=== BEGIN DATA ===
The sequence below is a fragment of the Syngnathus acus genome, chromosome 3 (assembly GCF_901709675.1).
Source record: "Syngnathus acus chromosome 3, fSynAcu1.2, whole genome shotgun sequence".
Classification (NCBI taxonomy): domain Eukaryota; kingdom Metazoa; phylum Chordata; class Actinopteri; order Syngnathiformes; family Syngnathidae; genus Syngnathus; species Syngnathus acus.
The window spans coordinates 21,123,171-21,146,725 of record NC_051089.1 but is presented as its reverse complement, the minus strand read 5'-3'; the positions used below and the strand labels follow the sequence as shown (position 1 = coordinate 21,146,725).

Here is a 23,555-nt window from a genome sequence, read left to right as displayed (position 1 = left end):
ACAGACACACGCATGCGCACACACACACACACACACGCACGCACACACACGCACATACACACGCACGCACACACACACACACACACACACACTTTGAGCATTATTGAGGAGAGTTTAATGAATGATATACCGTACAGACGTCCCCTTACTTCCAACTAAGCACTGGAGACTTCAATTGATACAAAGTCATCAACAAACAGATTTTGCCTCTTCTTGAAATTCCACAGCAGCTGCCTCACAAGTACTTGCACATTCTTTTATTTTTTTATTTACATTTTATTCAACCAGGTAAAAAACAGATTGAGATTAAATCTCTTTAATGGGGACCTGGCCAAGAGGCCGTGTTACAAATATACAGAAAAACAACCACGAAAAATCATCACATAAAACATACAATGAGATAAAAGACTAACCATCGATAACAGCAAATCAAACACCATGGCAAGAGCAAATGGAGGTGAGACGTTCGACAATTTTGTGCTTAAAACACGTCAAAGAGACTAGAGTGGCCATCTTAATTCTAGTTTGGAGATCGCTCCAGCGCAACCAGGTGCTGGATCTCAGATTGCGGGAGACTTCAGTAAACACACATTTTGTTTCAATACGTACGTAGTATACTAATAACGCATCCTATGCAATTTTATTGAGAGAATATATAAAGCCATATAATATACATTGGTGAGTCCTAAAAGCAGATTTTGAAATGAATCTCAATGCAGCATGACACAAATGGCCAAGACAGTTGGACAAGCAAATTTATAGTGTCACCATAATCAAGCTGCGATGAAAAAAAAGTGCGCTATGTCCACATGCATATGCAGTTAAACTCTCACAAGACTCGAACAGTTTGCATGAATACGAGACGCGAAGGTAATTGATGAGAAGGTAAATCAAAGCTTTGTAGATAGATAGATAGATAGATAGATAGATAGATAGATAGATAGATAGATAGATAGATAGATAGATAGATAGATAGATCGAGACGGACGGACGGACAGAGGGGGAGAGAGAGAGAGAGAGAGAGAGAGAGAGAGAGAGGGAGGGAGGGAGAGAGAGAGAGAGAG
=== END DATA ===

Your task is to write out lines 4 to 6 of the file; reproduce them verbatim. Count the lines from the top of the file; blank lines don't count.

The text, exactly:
The window spans coordinates 21,123,171-21,146,725 of record NC_051089.1 but is presented as its reverse complement, the minus strand read 5'-3'; the positions used below and the strand labels follow the sequence as shown (position 1 = coordinate 21,146,725).

Here is a 23,555-nt window from a genome sequence, read left to right as displayed (position 1 = left end):
ACAGACACACGCATGCGCACACACACACACACACACGCACGCACACACACGCACATACACACGCACGCACACACACACACACACACACACACTTTGAGCATTATTGAGGAGAGTTTAATGAATGATATACCGTACAGACGTCCCCTTACTTCCAACTAAGCACTGGAGACTTCAATTGATACAAAGTCATCAACAAACAGATTTTGCCTCTTCTTGAAATTCCACAGCAGCTGCCTCACAAGTACTTGCACATTCTTTTATTTTTTTATTTACATTTTATTCAACCAGGTAAAAAACAGATTGAGATTAAATCTCTTTAATGGGGACCTGGCCAAGAGGCCGTGTTACAAATATACAGAAAAACAACCACGAAAAATCATCACATAAAACATACAATGAGATAAAAGACTAACCATCGATAACAGCAAATCAAACACCATGGCAAGAGCAAATGGAGGTGAGACGTTCGACAATTTTGTGCTTAAAACACGTCAAAGAGACTAGAGTGGCCATCTTAATTCTAGTTTGGAGATCGCTCCAGCGCAACCAGGTGCTGGATCTCAGATTGCGGGAGACTTCAGTAAACACACATTTTGTTTCAATACGTACGTAGTATACTAATAACGCATCCTATGCAATTTTATTGAGAGAATATATAAAGCCATATAATATACATTGGTGAGTCCTAAAAGCAGATTTTGAAATGAATCTCAATGCAGCATGACACAAATGGCCAAGACAGTTGGACAAGCAAATTTATAGTGTCACCATAATCAAGCTGCGATGAAAAAAAAGTGCGCTATGTCCACATGCATATGCAGTTAAACTCTCACAAGACTCGAACAGTTTGCATGAATACGAGACGCGAAGGTAATTGATGAGAAGGTAAATCAAAGCTTTGTAGATAGATAGATAGATAGATAGATAGATAGATAGATAGATAGATAGATAGATAGATAGATAGATAGATAGATAGATCGAGACGGACGGACGGACAGAGGGGGAGAGAGAGAGAGAGAGAGAGAGAGAGAGAGAGAGGGAGGGAGGGAGAGAGAGAGAGAGAG